Content consumption in the country is undergoing a paradigm shift. This is as much of an opportunity as it is a challenge. An exciting time lies ahead for television content distribution with traditional distribution models either shifting or giving way to brand new models. The distribution networks are about delivering a smoother, seamless experience to consumers. Technological innovations in TV, Direct to Home, Internet, Mobile, Cloud and Social are providing new alternatives for content distribution, giving further opportunities for distribution industry to reap the benefits of emerging trends. The upcoming trends will pave the way for next wave of innovation for the industry.
Go..grow..digital: Nowadays, homes are being populated with different digital devices, multimedia applications, network appliances, communications platforms, entertainment systems, security systems and much more. Connected homes of the future will enjoy higher digital content consumption. An empowered consumer would savour multiple options offering key differentiators. We still have a long way to go in completely digitising the country. The conversion from traditional-to-digital television transmission will not only improve the viewing experience, but also enable viewers to enjoy the benefits of watching movies and TV shows, surfing the Internet, playing interactive games on the same screen.
Scale holds key: Traditional distribution platforms are eager to scale up the operations in terms of both reach and content. This would in turn increase collaborations, acquisitions and partnerships in the industry. Consumers would be benefited through this as it would give them choice of the best content, greater access and variety of services under one bouquet. The foreign players are already looking to expand their India portfolio and several others are expected to make an entry into India. The business would belong to innovators who tap into the restless Indian consumer looking for out-of-the-box solutions.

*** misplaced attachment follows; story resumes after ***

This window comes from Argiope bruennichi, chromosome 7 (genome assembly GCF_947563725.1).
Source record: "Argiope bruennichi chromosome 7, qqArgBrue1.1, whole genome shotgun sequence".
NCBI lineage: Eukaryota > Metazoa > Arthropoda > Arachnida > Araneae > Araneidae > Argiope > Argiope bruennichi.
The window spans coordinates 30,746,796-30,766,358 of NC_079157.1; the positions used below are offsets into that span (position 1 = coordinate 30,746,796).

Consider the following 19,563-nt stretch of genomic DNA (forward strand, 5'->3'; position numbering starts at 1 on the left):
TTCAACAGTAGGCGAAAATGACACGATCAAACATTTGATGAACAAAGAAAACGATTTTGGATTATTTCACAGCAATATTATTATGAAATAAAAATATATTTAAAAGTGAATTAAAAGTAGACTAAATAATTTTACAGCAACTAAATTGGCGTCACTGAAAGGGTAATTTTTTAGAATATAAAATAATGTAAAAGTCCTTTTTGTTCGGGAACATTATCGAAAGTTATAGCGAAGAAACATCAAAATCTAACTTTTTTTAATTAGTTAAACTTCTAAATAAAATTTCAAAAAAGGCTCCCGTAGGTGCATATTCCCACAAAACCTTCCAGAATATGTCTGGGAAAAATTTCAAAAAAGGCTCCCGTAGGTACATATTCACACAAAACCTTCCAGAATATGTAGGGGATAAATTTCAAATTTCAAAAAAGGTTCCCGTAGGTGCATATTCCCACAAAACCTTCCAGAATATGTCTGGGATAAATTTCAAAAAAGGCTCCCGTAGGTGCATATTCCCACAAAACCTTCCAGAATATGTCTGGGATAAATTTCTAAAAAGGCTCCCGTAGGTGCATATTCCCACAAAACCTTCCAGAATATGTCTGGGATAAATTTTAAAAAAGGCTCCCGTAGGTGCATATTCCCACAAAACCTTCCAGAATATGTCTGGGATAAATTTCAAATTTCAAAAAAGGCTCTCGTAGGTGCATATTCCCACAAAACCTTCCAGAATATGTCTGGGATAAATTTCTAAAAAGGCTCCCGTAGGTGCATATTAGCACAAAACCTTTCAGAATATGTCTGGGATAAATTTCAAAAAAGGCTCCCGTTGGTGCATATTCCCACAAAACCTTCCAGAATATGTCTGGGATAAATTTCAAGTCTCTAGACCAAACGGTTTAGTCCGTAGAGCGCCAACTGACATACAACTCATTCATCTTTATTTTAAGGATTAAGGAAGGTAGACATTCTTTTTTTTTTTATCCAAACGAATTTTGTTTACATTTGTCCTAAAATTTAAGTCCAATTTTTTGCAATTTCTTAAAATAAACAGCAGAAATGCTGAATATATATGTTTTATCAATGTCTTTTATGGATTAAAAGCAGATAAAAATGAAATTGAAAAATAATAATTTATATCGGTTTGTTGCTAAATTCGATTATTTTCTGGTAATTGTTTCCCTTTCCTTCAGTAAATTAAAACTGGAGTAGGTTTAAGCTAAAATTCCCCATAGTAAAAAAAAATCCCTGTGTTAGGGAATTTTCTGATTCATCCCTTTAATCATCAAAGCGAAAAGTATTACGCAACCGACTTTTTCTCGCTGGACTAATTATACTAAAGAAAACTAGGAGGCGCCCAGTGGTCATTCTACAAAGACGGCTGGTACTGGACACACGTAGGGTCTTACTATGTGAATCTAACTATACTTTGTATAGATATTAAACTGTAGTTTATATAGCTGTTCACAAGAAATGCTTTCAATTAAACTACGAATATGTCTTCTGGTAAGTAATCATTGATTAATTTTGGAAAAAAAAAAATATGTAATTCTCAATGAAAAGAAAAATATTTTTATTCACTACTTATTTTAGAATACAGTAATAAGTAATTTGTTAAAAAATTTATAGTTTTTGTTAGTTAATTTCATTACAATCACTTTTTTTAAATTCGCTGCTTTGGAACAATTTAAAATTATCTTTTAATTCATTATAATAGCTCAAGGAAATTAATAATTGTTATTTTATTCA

Consumer is king: The rapid change in consumer preferences is visible as they search for content of their choice. Entry of niche channels like food is a classic example of choice. Localisation of content is most preferred by the consumers and quickly adapted too. The delivery of right content to the right audience will be the key to serve the Gen Next consumer. This leads to change in platform offerings to different segments, which make customer offerings more value-driven.
Information power: Traditional distribution platforms have evolved through market penetration at a regional and local level. This has resulted in a fragmentation of information to support the needs of the particular business units only. Numerous business issues are encouraging companies to build a strong knowledge foundation and to use that knowledge to maximise profitability and maintain customer satisfaction. To compete, the industry must move quickly to capture data from new transaction sources and integrate that information with traditional business data. The business must move from a partial knowledge foundation to a consistent one that leverages the insight of regional and corporate perspectives. Greater consumer insight would ultimately lead to development of differentiators to enrich the business cycle.
Single window: Technological advancement has helped to provide more services like broadband, interactive gaming and telephony to name a few. The customer will get multiple options of infotainment on a single device. This trend will drive convergence in times to come. The next era will be on video rather than voice.
Retaining customer: Increasing competition will ensure that service providers focus on providing the best in class services to ever-evolving and discerning customers. There would be emphasis on retention of customers on networks and providing new services. The customer will be looking for more choice; hence they would be both more demanding and discerning.
Technology edge: As the debate rages over whether content or distribution is king, the key factor determining this would be technology and technology innovations. Technology march at times even bypasses regulatory framework, but the best solutions from the technology domain would come when they are enshrined in the established policy framework leading to a better service to the end consumer.
(Sudhir Agarwal, Chief Executive Officer, Wire and Wireless (India) Ltd.)